The ASGARD All Sky Video Meteor Network


As part of the Western Meteor Group's Southern Ontario Meteor Network sensor suite we have deployed seven all-sky video systems designed to automatically detect bright fireballs. The cameras detect bright meteors as they burn up in the atmosphere.  The all-sky video network component of the SOMN was developed originally from hardware and software supplied by Sandia National Labs as part of their sentinel camera network. Our intent was to use a dense array of all-sky cameras (with spacing of order 50-100 km) to record many meteors from multiple stations. The intent is to use the moderate precision metric data for comparison with other instrumental recordings of the same event and to act as a "trigger" for other instruments in the SOMN. Here we sacrifice precision in favour of semi-automation in reduction. The distirbution of cameras (yellow circles) in the network is shown below.


ASGARD Detection Software

To record fireballs with these video systems, the All Sky and Guided Automatic Real-time Detection (ASGARD) software  was developed by one of us (R. Weryk).  An early version of the detection software and our reduction procedures was first described by Weryk et al. (2008). The software detects meteors in real-time, and can acquire video data from a range of video sources, including analog video camera interfaces, pre-recorded video, and digital camera interfaces using the high-speed CameraLink interface.  The software is run under the Debian GNU/Linux operating system, and ideally requires at least a 1 GHz processor, 256 MB of memory, and a 40 GB hard drive.  However, a modern 3 GHz processor could run 8+ cameras simultaneously.  This would be beneficial if each camera had a longer focal length lens, which would give effective all-sky coverage while at the same time being sensitive to fainter meteors. 


The Hardware

The cameras used for each station are HiCam HB-710E SONY Ex-view HAD (1/2" size) CCD cameras equipped with a Rainbow L163VDC4 1.6-3.4 mm f/1.4 lens . The cameras are housed inside a simple enclosure with a clear acrylic dome (see picture below). The enclosure has a thermostat for heating during winter and a fan system to circulate air and prevent dewing of lenses or the dome. A photosensor attached to each camera which shuts off the unit during the day. The acrylic domes have a useful lifetime of only ~6 months and are entirely replaced on a regular basis. The video signal from the camera (NTSC, 29.97 frames per second) in a 640x480 format is captured by a Brooktree 878A frame-grabber card in a PC, processed, and then streamed to disk.  Timing information (based on the system time when a hardware interrupt from the capture card occurs) is calibrated against a US GlobalSat BU-353 USB GPS receiver using the Network Time Protocol (NTP) software.  Instead of simply correcting the system clock periodically (which allows it to drift between updates), NTP will adjust the clock rate to ensure the clock is always accurate to better than one frame time.  When extreme accuracy is desired, NTP can use a pulse per second (PPS) signal to obtain times accurate to ~10 microseconds.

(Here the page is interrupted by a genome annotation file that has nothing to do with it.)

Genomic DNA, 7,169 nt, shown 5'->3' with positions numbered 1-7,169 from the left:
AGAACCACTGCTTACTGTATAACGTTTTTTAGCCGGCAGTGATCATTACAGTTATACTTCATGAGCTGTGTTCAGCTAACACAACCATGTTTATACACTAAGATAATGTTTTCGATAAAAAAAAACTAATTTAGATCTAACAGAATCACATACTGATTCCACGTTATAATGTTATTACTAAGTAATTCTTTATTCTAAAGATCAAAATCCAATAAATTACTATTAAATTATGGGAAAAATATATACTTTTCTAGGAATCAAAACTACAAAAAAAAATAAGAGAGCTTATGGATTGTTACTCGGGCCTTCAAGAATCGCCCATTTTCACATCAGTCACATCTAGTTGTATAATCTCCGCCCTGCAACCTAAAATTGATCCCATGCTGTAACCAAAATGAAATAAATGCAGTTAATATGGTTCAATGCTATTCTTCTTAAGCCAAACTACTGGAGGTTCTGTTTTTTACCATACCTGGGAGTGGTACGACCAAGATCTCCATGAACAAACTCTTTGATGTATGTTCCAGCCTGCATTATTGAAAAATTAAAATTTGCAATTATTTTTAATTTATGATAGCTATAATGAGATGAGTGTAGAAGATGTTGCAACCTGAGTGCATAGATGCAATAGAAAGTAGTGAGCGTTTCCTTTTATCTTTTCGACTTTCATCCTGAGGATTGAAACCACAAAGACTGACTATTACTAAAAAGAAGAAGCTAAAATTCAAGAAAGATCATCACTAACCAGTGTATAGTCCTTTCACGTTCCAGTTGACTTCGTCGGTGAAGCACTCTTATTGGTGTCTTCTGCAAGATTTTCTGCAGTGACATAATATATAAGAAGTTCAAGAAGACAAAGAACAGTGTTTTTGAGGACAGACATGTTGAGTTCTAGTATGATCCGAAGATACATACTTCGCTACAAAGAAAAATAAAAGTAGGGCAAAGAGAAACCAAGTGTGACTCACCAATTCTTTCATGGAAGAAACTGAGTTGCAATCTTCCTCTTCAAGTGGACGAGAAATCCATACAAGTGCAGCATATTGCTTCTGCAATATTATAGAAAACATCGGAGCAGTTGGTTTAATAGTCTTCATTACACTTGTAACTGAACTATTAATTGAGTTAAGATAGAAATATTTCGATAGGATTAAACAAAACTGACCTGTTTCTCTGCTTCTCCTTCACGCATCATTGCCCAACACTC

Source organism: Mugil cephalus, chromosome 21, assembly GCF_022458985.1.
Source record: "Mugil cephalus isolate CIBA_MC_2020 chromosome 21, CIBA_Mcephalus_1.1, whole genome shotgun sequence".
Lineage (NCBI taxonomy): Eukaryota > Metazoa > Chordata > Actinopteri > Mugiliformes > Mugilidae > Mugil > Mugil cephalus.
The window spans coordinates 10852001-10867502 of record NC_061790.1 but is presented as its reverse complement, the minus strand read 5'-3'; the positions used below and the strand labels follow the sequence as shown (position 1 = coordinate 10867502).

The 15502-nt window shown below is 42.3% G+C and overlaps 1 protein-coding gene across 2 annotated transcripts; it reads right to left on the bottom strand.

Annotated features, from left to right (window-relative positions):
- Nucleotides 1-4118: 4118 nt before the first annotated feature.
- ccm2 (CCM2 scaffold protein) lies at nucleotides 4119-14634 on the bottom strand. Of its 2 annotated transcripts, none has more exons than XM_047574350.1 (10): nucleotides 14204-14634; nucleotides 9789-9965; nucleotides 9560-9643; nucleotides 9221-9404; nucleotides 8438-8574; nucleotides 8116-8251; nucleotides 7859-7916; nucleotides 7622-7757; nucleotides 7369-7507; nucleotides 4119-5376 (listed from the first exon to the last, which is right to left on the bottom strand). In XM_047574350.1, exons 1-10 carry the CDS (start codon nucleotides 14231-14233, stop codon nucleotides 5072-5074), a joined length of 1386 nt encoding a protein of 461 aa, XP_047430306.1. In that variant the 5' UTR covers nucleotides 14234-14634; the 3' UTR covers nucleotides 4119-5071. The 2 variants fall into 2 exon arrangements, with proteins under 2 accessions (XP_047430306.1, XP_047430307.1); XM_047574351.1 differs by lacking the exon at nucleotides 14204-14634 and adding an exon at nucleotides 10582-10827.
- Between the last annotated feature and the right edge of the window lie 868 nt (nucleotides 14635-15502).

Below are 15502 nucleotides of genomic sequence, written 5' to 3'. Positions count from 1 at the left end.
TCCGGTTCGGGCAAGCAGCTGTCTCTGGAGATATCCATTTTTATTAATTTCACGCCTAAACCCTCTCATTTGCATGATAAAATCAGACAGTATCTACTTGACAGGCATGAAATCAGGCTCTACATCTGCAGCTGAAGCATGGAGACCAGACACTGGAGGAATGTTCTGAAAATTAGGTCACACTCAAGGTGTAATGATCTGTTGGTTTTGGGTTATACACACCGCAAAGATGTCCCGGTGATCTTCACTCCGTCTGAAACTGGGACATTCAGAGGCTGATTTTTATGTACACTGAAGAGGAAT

A schematic of the multi-camera detection and processing flow is show below


Each automatically detected event has a preliminary solution generated for quick-review. The final trajectory and photometry for positively identified meteor events is performed manually to ensure quality. An example of the quick-look automatically generated review is shown below:


Here the apparent paths on the all sky image from each camera is graphically displayed (upper left plot) and a plot of the expected length as a function of time - observed length (Trail offset) is given in the upper right corner - this allows for quick checks as to whether deceleration is evident of not. The lower two plots show the apparent path of the meteor on a local map of Southern Ontario and the final plot shows the apparent orbit of the body.

The apparent magnitude distribution of all manually reduced multi-station events is shown below:

mag dist

In total we have recorded just over 2000 multi-station events since the network became operational in 2006.

While the main purpose of the network is to provide co-ordinated observations with other sensors (radar, infrasound, seismic etc.) the network has recorded a number of possible meteorite dropping fireballs. One recovered event occurred on Sept 25, 2009 and dropped meteorites near Grimsby, ON. Other possible meteorite producing events are shown below:

possible mets

Additional Details about the system can be found here.,


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